Great news for perfectionists and trolls alike: Twitter has finally caved to user pressure and delivered us an edit button. “If you see an edited Tweet, it’s because we’re testing the edit button. This is happening and you’ll be OK,” the company tweeted earlier.
Twitter will roll out the test run in the coming weeks to subscribers of Twitter Blue, a premium service that costs £4.33 per month. With this new tool, users will be able edit a Tweet several times in a 30-minute timeframe after publishing a post. Twitter Blue is however currently only available in the US, Canada, Australia and New Zealand.
“Tweeting will feel more approachable and less stressful,” Twitter said. “You should be able to participate in the conversation in a way that makes sense to you and we’ll keep working on ways that make it feel effortless to do just that.” In light of this, let us explore the journey Twitter has taken to this current day, the bumps along the road, and what fears normal users had about this tool.
History of Edit Button
Ever since the launch of Twitter in 2006, users have begged and begged for an editing function so they can fix the annoying typos made in their posts. Twitter has always made it clear they had no intention of implementing such a tool, with the higher-ups in the company openly slating the notion. Twitter’s co-founder and former, CEO Jack Dorsey, answered yet another question about the fabled edit button during a Q&A with Wired back in 2019, replying: “The answer is no.” Twitter’s product lead Kayvon Beykpour, however, added around the same time: “Honestly, it’s a feature that I think we should build at some point, but it’s not anywhere near the top of our priorities.”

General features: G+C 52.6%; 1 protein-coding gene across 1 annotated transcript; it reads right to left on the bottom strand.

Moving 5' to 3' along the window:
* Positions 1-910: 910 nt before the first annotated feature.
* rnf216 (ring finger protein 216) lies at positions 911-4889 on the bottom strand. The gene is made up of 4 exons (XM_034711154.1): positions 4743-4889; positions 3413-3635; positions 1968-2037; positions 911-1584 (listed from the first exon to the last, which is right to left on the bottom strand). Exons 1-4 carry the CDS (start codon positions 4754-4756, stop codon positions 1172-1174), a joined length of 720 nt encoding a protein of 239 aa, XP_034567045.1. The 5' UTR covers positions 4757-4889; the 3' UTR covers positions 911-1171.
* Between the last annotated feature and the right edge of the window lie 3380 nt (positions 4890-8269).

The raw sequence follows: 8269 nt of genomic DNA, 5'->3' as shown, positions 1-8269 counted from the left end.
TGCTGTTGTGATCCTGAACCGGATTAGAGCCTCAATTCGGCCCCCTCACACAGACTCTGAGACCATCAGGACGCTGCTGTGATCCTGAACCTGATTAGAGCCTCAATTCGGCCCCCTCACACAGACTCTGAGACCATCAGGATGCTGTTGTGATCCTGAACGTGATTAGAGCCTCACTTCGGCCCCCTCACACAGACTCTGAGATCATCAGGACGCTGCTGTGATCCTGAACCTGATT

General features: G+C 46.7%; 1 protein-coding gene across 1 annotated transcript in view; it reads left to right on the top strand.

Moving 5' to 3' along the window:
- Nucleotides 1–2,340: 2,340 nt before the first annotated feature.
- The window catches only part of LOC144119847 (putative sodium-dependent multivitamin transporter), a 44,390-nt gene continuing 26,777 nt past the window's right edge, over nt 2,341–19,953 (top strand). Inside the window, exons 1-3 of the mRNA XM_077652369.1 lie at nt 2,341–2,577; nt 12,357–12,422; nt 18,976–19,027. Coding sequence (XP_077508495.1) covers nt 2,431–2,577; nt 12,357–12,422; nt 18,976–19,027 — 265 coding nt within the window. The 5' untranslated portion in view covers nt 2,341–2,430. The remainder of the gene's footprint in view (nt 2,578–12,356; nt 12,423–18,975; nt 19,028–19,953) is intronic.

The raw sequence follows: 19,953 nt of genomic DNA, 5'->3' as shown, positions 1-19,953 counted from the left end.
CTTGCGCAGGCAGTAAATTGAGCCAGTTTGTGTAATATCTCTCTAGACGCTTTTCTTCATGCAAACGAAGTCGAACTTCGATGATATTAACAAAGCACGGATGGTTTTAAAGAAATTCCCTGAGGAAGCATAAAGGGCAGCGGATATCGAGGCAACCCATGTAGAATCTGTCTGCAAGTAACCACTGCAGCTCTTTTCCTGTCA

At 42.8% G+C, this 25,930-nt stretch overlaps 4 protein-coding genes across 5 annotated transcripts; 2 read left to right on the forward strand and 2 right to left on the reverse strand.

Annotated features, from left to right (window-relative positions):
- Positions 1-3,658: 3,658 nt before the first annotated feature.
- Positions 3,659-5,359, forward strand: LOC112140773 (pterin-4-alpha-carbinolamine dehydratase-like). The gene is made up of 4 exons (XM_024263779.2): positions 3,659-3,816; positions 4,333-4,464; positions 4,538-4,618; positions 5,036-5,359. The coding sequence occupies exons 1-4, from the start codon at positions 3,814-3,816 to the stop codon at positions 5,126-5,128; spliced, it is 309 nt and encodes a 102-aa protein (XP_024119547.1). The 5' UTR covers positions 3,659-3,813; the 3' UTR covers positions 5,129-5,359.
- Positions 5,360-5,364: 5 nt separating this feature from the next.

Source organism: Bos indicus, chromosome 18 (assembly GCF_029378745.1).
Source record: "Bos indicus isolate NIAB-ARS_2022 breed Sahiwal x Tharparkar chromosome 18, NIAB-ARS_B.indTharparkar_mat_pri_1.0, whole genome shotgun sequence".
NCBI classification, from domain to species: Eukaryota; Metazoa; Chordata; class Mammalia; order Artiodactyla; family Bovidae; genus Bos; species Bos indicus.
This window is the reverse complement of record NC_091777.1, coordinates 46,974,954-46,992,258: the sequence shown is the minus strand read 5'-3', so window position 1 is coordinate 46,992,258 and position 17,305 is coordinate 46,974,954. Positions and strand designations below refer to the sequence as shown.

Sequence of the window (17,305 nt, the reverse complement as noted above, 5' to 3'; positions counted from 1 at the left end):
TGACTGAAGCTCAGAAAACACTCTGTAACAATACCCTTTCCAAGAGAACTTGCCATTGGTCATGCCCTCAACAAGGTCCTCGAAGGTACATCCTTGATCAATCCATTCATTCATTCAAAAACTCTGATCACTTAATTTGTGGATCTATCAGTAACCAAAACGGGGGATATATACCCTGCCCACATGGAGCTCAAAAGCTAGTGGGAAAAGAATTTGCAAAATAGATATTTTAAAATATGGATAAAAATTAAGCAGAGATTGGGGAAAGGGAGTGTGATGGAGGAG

Dorsey always seemed keen to protect Twitter’s original purpose. He explained in the same Q&A: “We started as an SMS, text message service. And as you all know, when you send a text, you can’t really take it back,” he says. “We wanted to preserve that vibe, that feeling, in the early days.” Although keen to keep the platform fresh and innovating in other areas, he just wasn’t ever taken with the edit button as much as the users.
How will Twitter’s new Edit Button work?
The test run of Twitter’s new edit button will at first be extended toward premium subscribers over the next few weeks before a potentially larger rollout. Tweets will be open to editing 30 minutes after they have been posted. Edited Tweets will appear with an icon and timestamp making to clear to other users that the original Tweet has been revised. By tapping a label below the Tweet, users will be able to see the Edit History, showing all past versions.
“For context,” Twitter state on their website. “The time limit and version history play an important role here. They help protect the integrity of the conversation and create a publicly accessible record of what was said. We’re hoping that, with the availability of Edit Tweet, Tweeting will feel more approachable and less stressful. You should be able to participate in the conversation in a way that makes sense to you, and we’ll keep working on ways that make it feel effortless to do just that.”
What is Twitter Blue?
Twitter Blue, much like YouTube Premium, is a subscription service offering extra features for a monthly fee. Alongside calls for an edit button, Twitter users have spent the last sixteen years requesting several other features they believed would improve the platform. Some of these have come to fruition.
One, the Undo Tweet tool, is probably the most notable perk of having a Twitter Blue subscription. Similar to the edit function we’ve now got, the Undo Tweet feature offers users a quick way to amend a published tweet. You can preview and revise a tweet, reply or thread in a 60-second timeframe if you so wish. Blue also provides ad-free articles for its subscribers, which may seem an odd choice, but with the number of debates triggered by opinion pieces on the platform, it makes a lot of sense. Reading content across the LA Times, Washington Post, BuzzFeed, Rolling Stone and many more is now a smooth, uninterrupted experience.